From the tables of Buenos Aires pizza parlors to the fields of this South American nation's farmlands, Argentines are intensely debating a question they must answer during Sunday's presidential runoff election: How large a role should the government play in their lives?
At the center of the debate is the contentious legacy of outgoing President Cristina Fernández and "Kirchnerismo," the political movement aligned with the poor that she created with her late husband and predecessor, Nestor Kirchner.
During 12 years in power, the power couple rewrote Argentina's social contract, gaining both impassioned followers and fierce critics. They designed programs for the poor, nationalized the YPF oil company, raised tariffs on imports to protect and develop local economies and passed laws to aid the elderly, handicapped people, homosexuals and other groups on the margins, such as becoming in 2010 the first Latin American nation to legalize gay marriage.
Fernández's chosen successor, Daniel Scioli, presents himself as the continuation of such policies - he calls them "the national project" - while promising to make fixes where necessary. Opposition candidate Mauricio Macri promises to maintain a safety net for the poor but says he will overhaul the economy to address inflation estimated around 30 percent and a byzantine monetary system that has spawned a booming black market.
"The big question is the degree to which voters feel comfortable with continuity with a twist versus complete change," said Jason Marczak, deputy director of the Atlantic Council's Adrienne Arsht Latin America Center.
That's a weighty proposition in a nation where most people are old enough to remember the 2001-2002 financial melt-down, when Argentina defaulted on $100 billion in debt and millions of people were plunged into poverty.
If last month's first electoral round is an indication, Argentines are mulling their options. Scioli, the governor of the Buenos Aires province, got 37 percent of the vote compared to 34 percent for Macri, the mayor of Buenos Aires. The tight finish meant a runoff, and both men have been scrambling to appeal to the nearly 30 percent of voters who picked one of the other four candidates in the first round.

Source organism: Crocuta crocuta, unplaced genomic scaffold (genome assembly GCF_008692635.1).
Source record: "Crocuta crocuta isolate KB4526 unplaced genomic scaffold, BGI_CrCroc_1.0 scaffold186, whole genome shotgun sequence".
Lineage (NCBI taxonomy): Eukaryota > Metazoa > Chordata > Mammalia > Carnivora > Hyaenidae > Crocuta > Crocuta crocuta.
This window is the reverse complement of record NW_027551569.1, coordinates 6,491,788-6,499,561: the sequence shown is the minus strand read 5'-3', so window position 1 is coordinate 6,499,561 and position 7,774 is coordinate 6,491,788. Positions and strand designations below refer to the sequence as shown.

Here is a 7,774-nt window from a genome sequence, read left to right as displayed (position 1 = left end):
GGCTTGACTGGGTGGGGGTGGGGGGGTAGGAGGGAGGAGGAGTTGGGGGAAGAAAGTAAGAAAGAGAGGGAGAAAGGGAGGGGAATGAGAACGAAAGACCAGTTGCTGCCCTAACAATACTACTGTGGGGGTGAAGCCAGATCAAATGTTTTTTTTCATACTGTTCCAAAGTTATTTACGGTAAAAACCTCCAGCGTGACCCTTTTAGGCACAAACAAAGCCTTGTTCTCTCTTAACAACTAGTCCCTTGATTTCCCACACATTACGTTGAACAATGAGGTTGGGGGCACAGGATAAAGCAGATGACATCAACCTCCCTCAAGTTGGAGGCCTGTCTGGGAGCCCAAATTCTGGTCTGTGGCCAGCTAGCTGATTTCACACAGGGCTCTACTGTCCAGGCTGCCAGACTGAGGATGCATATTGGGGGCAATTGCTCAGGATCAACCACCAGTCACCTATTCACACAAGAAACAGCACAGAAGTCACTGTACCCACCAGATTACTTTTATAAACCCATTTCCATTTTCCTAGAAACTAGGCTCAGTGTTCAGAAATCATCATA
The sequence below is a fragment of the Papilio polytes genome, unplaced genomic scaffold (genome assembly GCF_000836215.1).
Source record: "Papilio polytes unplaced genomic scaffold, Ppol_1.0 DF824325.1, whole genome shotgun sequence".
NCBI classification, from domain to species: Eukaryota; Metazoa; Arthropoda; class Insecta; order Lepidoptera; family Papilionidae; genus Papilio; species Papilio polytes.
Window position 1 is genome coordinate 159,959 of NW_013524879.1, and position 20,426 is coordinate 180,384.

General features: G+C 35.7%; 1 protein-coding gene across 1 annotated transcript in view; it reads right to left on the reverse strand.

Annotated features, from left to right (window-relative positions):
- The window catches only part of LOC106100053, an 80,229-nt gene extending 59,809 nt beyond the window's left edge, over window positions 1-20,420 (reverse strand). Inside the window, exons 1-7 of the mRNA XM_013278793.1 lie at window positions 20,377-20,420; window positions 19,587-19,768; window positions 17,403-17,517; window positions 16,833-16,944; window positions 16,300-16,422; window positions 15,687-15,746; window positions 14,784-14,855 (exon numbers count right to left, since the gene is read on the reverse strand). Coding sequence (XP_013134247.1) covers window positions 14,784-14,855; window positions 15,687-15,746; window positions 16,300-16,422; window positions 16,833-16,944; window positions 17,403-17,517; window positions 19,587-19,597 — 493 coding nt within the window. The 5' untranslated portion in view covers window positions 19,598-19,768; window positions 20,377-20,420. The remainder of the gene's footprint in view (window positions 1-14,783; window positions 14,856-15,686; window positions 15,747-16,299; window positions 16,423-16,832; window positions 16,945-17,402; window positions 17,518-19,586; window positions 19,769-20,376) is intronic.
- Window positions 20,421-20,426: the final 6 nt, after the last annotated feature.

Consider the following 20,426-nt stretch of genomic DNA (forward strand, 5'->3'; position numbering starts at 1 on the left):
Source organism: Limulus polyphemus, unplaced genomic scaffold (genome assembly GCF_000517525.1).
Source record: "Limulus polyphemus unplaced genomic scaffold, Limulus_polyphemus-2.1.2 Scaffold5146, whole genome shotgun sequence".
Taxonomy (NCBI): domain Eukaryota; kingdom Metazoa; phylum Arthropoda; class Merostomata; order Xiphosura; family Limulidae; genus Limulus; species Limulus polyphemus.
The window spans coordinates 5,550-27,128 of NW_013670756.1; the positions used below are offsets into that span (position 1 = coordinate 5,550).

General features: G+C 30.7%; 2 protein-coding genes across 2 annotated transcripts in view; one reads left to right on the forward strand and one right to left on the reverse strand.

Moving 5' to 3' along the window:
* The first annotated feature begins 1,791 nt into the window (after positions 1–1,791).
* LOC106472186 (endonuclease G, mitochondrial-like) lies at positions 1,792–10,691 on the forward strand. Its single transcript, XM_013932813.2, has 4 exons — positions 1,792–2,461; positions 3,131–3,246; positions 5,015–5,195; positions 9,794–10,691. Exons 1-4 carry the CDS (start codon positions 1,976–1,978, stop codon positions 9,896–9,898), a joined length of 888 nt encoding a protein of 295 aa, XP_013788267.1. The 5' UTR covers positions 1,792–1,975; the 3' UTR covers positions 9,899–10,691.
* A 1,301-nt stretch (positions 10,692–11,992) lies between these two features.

Macri has emerged as the front-runner, with several polls giving him an 8-point lead. But those same polling companies predicted Scioli would win the first round by more than 10 percentage points, which indicates the race is up for grabs.
During a debate last weekend, Scioli argued that Macri's policies would eliminate subsidies, cut programs for the poor and provoke a sharp devaluation of the Argentine peso.
"Who will pay the price of lifting subsidies?" asked Scioli, a former speed boat racer who lost his right arm in an accident. "Families need to know how they will pay their light, gas and transportation bills."
Macri accused Scioli of distorting his proposals. But he also argued an overhaul is needed to jump start the economy after four years of stagnation.
"Argentina can only grow with a government that will tell the truth," said Macri, who comes from one of the country's richest families and gained a national profile as president of a popular soccer club Boca Juniors.
Beyond the sluggish economy, voters are thinking about allegations of corruption involving people in Fernández's administration and the president herself, a rise in crime and drug trafficking and accusations of government's mismanagement of the social programs it frequently touts.
"The government has created a factory that produces lazy bums," said Guillermo Boianelli, who owns a recycling center on Buenos Aires' outskirts and plans to vote for Macri.
Gladys Malverde, a mother of five who plans to vote for Scioli, sees it differently. She earns $275 a month cleaning buildings in a government jobs program that she says has helped her return to school to study nursing.
"If Cristina could run again, we would all vote for her," said Malverde, who like many Argentines refers to the president by her first name.
Constitutionally barred from running for a third consecutive term, Fernández still has been a force in the campaign - an object of both adoration and scorn in a deeply polarized country of 41 million people.
Scioli has embraced Fernández's policies while presenting himself as his own man capable of fixing huge problems, including a long-standing fight with bond holders in New York federal court that has kept Argentina on the margins of international credit markets.
Macri has criticized Scioli for aligning with Fernández. But he also praises many government moves, such as nationalizing Aerolineas Argentinas.
He even inaugurated a statue of Juan Peron, a three-time president and founder of a working class movement that helped inspire Kirchnerismo. The ceremony raised eyebrows because Macri's overarching ideology is free-market, but it underscored the resonance of the government's hand in society, a force not easily discarded.
"We know that people want change and that Kirchnerismo will come to an end" when Fernández leaves office, said Roberto Bacman, director of the Center for Public Opinion Studies, a South American research firm. "But therein lies the real question: What will change mean?"